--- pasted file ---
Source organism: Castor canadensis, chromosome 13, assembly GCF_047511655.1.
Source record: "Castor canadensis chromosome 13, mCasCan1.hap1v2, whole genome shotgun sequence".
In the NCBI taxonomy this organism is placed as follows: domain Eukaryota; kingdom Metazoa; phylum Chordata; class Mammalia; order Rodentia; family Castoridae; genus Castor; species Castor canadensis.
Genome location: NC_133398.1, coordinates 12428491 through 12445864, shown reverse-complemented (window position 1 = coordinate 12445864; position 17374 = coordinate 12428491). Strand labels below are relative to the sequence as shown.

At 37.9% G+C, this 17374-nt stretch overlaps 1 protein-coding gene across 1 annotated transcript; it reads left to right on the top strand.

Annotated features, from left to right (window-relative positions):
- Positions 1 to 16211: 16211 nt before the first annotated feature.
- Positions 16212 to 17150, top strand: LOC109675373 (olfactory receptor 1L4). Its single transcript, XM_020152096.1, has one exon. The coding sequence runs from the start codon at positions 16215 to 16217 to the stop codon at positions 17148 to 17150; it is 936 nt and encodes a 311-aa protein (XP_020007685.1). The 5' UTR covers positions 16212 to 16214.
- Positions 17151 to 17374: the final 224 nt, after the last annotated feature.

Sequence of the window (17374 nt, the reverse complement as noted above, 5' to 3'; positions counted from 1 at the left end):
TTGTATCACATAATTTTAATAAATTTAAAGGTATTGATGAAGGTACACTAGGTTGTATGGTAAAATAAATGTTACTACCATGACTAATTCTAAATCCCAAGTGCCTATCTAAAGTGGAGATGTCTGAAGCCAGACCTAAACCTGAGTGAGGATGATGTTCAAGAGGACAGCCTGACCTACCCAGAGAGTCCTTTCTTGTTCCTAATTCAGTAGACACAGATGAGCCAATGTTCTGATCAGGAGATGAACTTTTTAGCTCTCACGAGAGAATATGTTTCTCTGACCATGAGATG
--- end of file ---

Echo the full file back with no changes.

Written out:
Source organism: Castor canadensis, chromosome 13, assembly GCF_047511655.1.
Source record: "Castor canadensis chromosome 13, mCasCan1.hap1v2, whole genome shotgun sequence".
In the NCBI taxonomy this organism is placed as follows: domain Eukaryota; kingdom Metazoa; phylum Chordata; class Mammalia; order Rodentia; family Castoridae; genus Castor; species Castor canadensis.
Genome location: NC_133398.1, coordinates 12428491 through 12445864, shown reverse-complemented (window position 1 = coordinate 12445864; position 17374 = coordinate 12428491). Strand labels below are relative to the sequence as shown.

At 37.9% G+C, this 17374-nt stretch overlaps 1 protein-coding gene across 1 annotated transcript; it reads left to right on the top strand.

Annotated features, from left to right (window-relative positions):
- Positions 1 to 16211: 16211 nt before the first annotated feature.
- Positions 16212 to 17150, top strand: LOC109675373 (olfactory receptor 1L4). Its single transcript, XM_020152096.1, has one exon. The coding sequence runs from the start codon at positions 16215 to 16217 to the stop codon at positions 17148 to 17150; it is 936 nt and encodes a 311-aa protein (XP_020007685.1). The 5' UTR covers positions 16212 to 16214.
- Positions 17151 to 17374: the final 224 nt, after the last annotated feature.

Sequence of the window (17374 nt, the reverse complement as noted above, 5' to 3'; positions counted from 1 at the left end):
TTGTATCACATAATTTTAATAAATTTAAAGGTATTGATGAAGGTACACTAGGTTGTATGGTAAAATAAATGTTACTACCATGACTAATTCTAAATCCCAAGTGCCTATCTAAAGTGGAGATGTCTGAAGCCAGACCTAAACCTGAGTGAGGATGATGTTCAAGAGGACAGCCTGACCTACCCAGAGAGTCCTTTCTTGTTCCTAATTCAGTAGACACAGATGAGCCAATGTTCTGATCAGGAGATGAACTTTTTAGCTCTCACGAGAGAATATGTTTCTCTGACCATGAGATG